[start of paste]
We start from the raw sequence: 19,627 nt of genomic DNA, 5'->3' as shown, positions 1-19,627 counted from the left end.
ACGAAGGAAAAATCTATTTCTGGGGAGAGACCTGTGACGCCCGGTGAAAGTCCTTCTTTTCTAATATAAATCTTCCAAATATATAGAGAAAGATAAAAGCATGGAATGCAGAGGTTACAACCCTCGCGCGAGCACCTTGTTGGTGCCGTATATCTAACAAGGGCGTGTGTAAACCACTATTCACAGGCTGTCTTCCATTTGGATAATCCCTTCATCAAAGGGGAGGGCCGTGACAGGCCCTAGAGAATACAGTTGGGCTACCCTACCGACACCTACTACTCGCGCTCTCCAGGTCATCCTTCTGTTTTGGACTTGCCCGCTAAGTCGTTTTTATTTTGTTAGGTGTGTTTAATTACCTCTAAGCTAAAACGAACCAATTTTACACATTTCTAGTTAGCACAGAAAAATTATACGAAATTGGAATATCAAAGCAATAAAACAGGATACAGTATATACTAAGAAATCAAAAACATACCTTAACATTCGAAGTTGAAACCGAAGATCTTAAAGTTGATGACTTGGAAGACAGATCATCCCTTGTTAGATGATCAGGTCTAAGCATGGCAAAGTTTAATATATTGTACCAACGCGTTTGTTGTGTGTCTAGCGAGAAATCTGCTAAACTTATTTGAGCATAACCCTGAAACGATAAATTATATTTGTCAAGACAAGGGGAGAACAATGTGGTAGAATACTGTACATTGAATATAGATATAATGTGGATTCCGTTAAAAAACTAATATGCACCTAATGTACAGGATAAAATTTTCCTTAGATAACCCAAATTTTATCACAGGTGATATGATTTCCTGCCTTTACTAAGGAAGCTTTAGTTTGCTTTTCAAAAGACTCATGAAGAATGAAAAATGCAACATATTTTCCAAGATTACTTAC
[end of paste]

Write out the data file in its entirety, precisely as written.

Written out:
We start from the raw sequence: 19,627 nt of genomic DNA, 5'->3' as shown, positions 1-19,627 counted from the left end.
ACGAAGGAAAAATCTATTTCTGGGGAGAGACCTGTGACGCCCGGTGAAAGTCCTTCTTTTCTAATATAAATCTTCCAAATATATAGAGAAAGATAAAAGCATGGAATGCAGAGGTTACAACCCTCGCGCGAGCACCTTGTTGGTGCCGTATATCTAACAAGGGCGTGTGTAAACCACTATTCACAGGCTGTCTTCCATTTGGATAATCCCTTCATCAAAGGGGAGGGCCGTGACAGGCCCTAGAGAATACAGTTGGGCTACCCTACCGACACCTACTACTCGCGCTCTCCAGGTCATCCTTCTGTTTTGGACTTGCCCGCTAAGTCGTTTTTATTTTGTTAGGTGTGTTTAATTACCTCTAAGCTAAAACGAACCAATTTTACACATTTCTAGTTAGCACAGAAAAATTATACGAAATTGGAATATCAAAGCAATAAAACAGGATACAGTATATACTAAGAAATCAAAAACATACCTTAACATTCGAAGTTGAAACCGAAGATCTTAAAGTTGATGACTTGGAAGACAGATCATCCCTTGTTAGATGATCAGGTCTAAGCATGGCAAAGTTTAATATATTGTACCAACGCGTTTGTTGTGTGTCTAGCGAGAAATCTGCTAAACTTATTTGAGCATAACCCTGAAACGATAAATTATATTTGTCAAGACAAGGGGAGAACAATGTGGTAGAATACTGTACATTGAATATAGATATAATGTGGATTCCGTTAAAAAACTAATATGCACCTAATGTACAGGATAAAATTTTCCTTAGATAACCCAAATTTTATCACAGGTGATATGATTTCCTGCCTTTACTAAGGAAGCTTTAGTTTGCTTTTCAAAAGACTCATGAAGAATGAAAAATGCAACATATTTTCCAAGATTACTTAC